Does your partner still drink? Some threads you may find helpful :

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@Pants has said all that needs saying really.
We can only have control over our own sobriety!
As we know ourselves, we would never be told about our drinking. I laughed at my wife whenever she suggested a period of sobriety.
At first she was very supportive when I did actually decide to get sober, now not so much.
Now she sits there and drinks in front of me and I have no qualms about her doing it. Well apart from how it changes her, but then, that’s another story, another whole other question- " do I love her enough to put up with her getting drunk and becoming a person I don’t really like?"
As I said a whole different subject to my mind.
I have no qualms with her drinking in front of me, of there being alcohol in the same room as me, because I don’t drink.
I made my peace with the fact that I don’t drink but other people do. And I can’t change that.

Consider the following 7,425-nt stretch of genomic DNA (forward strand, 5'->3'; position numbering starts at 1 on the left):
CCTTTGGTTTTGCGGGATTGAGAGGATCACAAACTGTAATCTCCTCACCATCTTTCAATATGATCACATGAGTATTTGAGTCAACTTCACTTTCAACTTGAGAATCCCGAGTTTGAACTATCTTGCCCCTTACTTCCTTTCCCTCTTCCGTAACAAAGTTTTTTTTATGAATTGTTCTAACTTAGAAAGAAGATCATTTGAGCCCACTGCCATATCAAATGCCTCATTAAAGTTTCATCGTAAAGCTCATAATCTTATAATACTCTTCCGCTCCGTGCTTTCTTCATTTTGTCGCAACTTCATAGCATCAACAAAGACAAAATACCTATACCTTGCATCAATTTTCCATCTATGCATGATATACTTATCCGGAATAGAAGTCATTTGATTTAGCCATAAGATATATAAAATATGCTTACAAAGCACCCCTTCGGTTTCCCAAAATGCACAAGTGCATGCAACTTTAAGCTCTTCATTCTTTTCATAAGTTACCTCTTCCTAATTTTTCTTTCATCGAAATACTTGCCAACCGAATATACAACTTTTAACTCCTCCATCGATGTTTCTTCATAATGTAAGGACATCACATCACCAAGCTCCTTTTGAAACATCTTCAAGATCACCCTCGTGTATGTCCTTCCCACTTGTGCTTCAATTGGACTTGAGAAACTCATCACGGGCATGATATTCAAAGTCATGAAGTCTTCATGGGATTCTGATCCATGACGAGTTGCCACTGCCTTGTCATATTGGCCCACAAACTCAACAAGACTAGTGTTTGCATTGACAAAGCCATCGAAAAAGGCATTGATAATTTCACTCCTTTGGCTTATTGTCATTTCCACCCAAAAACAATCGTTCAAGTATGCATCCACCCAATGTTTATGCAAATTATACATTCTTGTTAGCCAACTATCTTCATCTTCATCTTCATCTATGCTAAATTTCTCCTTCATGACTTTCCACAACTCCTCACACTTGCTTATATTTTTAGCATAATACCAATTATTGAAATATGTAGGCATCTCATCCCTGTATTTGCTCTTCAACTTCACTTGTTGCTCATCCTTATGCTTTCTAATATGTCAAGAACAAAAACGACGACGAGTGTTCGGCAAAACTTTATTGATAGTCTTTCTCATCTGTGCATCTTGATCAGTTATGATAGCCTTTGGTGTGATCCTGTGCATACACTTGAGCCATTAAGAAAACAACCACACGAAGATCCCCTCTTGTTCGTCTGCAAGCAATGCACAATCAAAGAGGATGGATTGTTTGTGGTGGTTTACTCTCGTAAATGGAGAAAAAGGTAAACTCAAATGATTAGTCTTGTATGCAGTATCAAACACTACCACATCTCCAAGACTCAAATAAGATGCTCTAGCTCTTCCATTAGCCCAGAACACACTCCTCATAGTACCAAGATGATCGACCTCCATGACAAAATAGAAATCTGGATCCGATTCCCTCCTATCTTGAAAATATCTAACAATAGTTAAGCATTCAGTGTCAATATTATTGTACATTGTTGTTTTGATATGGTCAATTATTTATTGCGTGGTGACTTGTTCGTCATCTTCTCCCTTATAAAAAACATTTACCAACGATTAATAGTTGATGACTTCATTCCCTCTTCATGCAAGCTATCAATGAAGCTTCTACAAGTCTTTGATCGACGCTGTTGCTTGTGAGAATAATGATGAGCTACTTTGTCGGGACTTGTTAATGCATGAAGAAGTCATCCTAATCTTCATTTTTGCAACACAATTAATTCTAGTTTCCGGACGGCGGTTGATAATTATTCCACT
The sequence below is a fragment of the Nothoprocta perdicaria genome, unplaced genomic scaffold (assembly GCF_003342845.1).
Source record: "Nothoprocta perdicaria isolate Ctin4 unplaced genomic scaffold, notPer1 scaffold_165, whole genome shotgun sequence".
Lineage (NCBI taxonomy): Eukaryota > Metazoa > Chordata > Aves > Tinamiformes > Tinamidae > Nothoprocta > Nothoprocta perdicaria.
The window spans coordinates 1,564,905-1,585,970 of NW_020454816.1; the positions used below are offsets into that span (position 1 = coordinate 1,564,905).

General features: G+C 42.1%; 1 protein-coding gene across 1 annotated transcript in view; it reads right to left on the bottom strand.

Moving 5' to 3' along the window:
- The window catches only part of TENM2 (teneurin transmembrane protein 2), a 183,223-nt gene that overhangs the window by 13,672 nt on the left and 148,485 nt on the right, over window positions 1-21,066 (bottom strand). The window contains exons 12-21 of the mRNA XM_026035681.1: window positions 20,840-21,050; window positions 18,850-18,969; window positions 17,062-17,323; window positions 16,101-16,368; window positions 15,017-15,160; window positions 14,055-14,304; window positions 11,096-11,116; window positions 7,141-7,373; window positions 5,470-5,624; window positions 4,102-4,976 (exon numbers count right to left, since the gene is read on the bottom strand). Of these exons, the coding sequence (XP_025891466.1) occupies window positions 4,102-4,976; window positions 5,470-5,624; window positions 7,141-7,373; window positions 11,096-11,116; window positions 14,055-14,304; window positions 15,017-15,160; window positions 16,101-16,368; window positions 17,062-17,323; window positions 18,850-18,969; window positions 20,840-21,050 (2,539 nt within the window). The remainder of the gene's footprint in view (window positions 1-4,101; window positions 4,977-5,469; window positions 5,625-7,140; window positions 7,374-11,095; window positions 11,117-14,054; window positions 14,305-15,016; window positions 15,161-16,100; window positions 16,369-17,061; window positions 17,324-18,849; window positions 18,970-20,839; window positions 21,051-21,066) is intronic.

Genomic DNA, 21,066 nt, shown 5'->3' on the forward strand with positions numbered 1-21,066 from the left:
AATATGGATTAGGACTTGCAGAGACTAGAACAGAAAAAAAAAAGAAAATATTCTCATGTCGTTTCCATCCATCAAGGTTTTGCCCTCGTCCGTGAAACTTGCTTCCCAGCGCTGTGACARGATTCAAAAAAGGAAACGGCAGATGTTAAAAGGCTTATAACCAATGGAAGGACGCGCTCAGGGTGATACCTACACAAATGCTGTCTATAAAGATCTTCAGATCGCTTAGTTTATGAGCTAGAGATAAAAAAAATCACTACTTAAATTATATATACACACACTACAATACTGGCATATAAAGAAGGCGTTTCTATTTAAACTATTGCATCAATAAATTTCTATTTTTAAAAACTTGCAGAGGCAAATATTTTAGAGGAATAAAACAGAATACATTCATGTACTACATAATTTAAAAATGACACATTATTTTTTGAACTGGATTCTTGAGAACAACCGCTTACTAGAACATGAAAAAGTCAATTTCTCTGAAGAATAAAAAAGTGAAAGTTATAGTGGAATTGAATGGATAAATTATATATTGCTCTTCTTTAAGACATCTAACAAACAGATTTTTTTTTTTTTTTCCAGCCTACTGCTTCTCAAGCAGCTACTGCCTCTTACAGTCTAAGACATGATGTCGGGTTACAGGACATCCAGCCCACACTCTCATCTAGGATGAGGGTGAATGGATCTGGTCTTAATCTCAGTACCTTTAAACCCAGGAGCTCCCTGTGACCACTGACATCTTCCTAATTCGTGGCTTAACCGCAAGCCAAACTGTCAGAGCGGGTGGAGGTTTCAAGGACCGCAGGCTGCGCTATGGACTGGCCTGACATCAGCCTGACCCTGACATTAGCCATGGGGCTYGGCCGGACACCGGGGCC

Worrying about it can cause resentment and anger. Two things a recovering alcoholic doesn’t need.

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So true. Everything u said there @Geo. I think I’m just about there too. It really doesn’t bother me most of the time. I just feel sad for her. I can’t change her and after 36 years what r ya gonna do right :man_shrugging:
Just love them.
:pray:t2::heart:

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Totally agree with you apart from the sometimes wishing you could drink.
To my mind that only leads one way, but, as they say your milage may vary!
I don’t miss drinking at all, even this CV thing has not changed that.

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Exactly. ,30 years here. So something has to be working! :facepunch: